Una claims she is looking for a former employee – a young ‘coloured’ maid named Lucy – who has disappeared along with a pair of ruby earrings and a gold necklace. At first, Archer proposes that this is a matter for the police; Una, however, doesn’t want them involved, keen as she is to talk to the girl to see what she’s up to. Archer is none too keen on Una and remains rather sceptical about her stated motivations for wanting to find Lucy. That said, curiosity gets the better of him and he agrees to do a little surveillance, at least in the short term. According to Una, Lucy has been seen at a restaurant in Bella City, so Archer heads off to find the girl to monitor her movements for a while.

Archer finds Lucy and follows her for most of the afternoon, the trail taking him from the bungalow where she’s been renting a room to a seedy motel in the same area. When she hears of Lucy’s whereabouts, Una decides to pay the girl a visit at the motel, giving Archer instructions to resume his surveillance once she has left. As Archer continues to follow Lucy, the journey takes him to the office of a certain Dr Benning, whom the girl consults before heading to the railway station. Along the way, Archer realises that there is someone else on Lucy’s trail, another private eye named Max Heiss, who tries, rather unsuccessfully, to persuade our detective to collaborate on the case. In the meantime, Lucy’s boyfriend, Alex, pulls up to the station in his car, picks up the girl and drives off, losing Archer in the process. When he returns to the Mountview Motel later that afternoon, Archer discovers that Lucy has been murdered, her throat cut from ear to ear.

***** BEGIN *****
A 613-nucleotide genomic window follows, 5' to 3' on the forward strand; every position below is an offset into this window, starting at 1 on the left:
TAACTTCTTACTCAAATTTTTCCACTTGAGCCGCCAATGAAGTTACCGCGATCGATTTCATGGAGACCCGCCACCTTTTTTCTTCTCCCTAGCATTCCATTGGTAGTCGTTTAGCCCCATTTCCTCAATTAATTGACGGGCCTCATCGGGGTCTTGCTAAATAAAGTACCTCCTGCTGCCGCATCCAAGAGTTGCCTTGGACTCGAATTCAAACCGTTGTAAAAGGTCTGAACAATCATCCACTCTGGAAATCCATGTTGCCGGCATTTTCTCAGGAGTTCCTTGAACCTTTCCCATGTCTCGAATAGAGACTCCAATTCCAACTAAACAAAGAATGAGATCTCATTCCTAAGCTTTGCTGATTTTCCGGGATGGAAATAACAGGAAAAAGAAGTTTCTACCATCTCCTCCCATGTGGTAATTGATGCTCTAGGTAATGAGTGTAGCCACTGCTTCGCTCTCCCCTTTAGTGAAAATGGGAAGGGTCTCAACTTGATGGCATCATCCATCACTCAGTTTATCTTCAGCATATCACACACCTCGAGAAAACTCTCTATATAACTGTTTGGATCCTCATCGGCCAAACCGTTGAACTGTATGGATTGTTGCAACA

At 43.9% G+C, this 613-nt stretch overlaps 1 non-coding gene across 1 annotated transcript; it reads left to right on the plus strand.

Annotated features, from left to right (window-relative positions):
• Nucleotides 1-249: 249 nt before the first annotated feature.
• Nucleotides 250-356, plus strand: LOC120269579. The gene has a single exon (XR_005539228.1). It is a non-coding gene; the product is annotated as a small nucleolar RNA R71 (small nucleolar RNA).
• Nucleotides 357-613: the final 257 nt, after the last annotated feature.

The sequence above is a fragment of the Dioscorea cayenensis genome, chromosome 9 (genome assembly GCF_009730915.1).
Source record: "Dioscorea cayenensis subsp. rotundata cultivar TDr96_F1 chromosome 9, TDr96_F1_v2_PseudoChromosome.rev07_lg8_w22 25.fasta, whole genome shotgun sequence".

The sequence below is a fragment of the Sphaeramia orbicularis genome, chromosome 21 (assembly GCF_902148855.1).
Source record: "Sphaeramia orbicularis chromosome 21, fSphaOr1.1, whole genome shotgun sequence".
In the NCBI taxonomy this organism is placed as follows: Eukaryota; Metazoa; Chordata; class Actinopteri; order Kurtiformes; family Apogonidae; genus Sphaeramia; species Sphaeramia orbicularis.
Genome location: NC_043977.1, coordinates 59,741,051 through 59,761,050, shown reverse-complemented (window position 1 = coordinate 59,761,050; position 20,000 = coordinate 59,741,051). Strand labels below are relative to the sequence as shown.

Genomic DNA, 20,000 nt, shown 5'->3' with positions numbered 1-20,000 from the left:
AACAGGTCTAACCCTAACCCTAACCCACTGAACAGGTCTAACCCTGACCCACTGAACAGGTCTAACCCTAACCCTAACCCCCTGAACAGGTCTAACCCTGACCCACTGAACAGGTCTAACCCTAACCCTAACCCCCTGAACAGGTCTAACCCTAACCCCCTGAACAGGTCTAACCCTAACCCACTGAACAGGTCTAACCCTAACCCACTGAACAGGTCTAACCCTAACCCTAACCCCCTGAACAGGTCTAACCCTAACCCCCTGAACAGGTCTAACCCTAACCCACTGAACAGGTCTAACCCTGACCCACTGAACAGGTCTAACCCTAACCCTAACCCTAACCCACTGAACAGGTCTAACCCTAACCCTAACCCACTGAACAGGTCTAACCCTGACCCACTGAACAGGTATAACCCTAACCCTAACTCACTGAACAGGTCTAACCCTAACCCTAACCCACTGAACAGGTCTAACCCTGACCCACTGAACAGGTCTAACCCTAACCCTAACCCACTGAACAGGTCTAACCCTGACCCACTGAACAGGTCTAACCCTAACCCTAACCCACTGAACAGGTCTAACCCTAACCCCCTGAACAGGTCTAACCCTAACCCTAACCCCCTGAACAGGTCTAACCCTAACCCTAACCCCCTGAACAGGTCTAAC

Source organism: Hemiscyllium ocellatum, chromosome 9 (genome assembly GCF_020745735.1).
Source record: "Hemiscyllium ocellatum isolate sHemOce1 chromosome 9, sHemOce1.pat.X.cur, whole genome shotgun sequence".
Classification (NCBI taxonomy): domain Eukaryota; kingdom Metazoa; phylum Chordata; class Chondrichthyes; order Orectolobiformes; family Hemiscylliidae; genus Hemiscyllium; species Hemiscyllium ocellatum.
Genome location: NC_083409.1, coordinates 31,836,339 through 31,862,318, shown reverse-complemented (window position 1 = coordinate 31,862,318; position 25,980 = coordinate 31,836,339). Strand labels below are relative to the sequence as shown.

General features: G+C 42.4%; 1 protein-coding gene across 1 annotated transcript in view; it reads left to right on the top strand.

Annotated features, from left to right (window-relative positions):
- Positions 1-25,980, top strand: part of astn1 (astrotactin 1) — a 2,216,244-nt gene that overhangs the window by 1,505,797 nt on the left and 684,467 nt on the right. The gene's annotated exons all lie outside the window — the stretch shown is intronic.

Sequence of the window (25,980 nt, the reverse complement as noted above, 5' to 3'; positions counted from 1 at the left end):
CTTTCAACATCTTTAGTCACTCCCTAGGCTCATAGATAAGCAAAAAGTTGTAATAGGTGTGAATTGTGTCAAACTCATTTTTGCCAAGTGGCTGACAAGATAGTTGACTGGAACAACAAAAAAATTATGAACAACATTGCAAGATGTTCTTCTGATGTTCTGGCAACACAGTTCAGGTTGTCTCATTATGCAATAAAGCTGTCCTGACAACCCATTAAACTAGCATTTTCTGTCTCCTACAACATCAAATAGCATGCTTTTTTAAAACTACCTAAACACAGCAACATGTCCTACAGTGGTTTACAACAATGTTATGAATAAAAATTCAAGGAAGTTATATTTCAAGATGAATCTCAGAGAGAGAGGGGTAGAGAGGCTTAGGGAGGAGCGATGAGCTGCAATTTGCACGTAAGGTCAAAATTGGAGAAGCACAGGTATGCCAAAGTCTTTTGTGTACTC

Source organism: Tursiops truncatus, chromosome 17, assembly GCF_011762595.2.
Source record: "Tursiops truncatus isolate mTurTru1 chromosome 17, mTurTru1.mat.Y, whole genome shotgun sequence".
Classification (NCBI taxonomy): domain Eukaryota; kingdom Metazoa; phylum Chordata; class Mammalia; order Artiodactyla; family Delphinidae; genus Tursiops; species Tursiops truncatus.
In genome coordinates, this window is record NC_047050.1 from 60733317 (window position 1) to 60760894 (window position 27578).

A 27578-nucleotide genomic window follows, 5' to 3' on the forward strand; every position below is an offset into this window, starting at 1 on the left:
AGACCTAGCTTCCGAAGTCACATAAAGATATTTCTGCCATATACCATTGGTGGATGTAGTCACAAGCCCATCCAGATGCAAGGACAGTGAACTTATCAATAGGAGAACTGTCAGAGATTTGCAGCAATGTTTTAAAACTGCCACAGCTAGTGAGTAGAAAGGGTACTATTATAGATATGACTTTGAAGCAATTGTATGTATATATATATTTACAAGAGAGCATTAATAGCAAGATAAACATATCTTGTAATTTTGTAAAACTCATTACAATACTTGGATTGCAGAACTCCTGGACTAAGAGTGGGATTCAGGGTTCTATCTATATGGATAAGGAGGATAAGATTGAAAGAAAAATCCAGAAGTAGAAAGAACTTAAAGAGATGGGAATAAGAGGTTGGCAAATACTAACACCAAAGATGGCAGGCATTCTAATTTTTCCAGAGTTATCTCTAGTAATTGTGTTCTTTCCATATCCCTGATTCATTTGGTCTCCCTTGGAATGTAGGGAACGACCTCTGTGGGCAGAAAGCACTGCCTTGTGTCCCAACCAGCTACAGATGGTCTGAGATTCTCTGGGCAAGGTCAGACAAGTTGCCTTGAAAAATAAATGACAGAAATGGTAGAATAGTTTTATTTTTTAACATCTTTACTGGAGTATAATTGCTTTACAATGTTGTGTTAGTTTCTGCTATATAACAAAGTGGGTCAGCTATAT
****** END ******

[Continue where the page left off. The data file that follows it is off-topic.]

At this point, we meet one of my favourite characters in the novel, the world-weary police chief, Lieutenant Brake. Here he is, talking to Archer at the scene of Lucy’s murder, a passage that illustrates Macdonald’s skill with dialogue.

“Who hired you?

“I don’t have to answer that.”

“You weren’t hired to kill her, by any chance?”

“You’ll have to do better than that, if you want any co-operation from me.”

“Who said I wanted any co-operation from you? Who hired you?”

“You get tough very quickly, lieutenant. I could have blown when I found her, instead of sticking around to give you the benefit of my experience.”

“Can the spiel.” He didn’t needle easily. “Who hired you? And for God’s sake don’t give me the one about you got your client’s interests to protect. I got a whole city to protect.”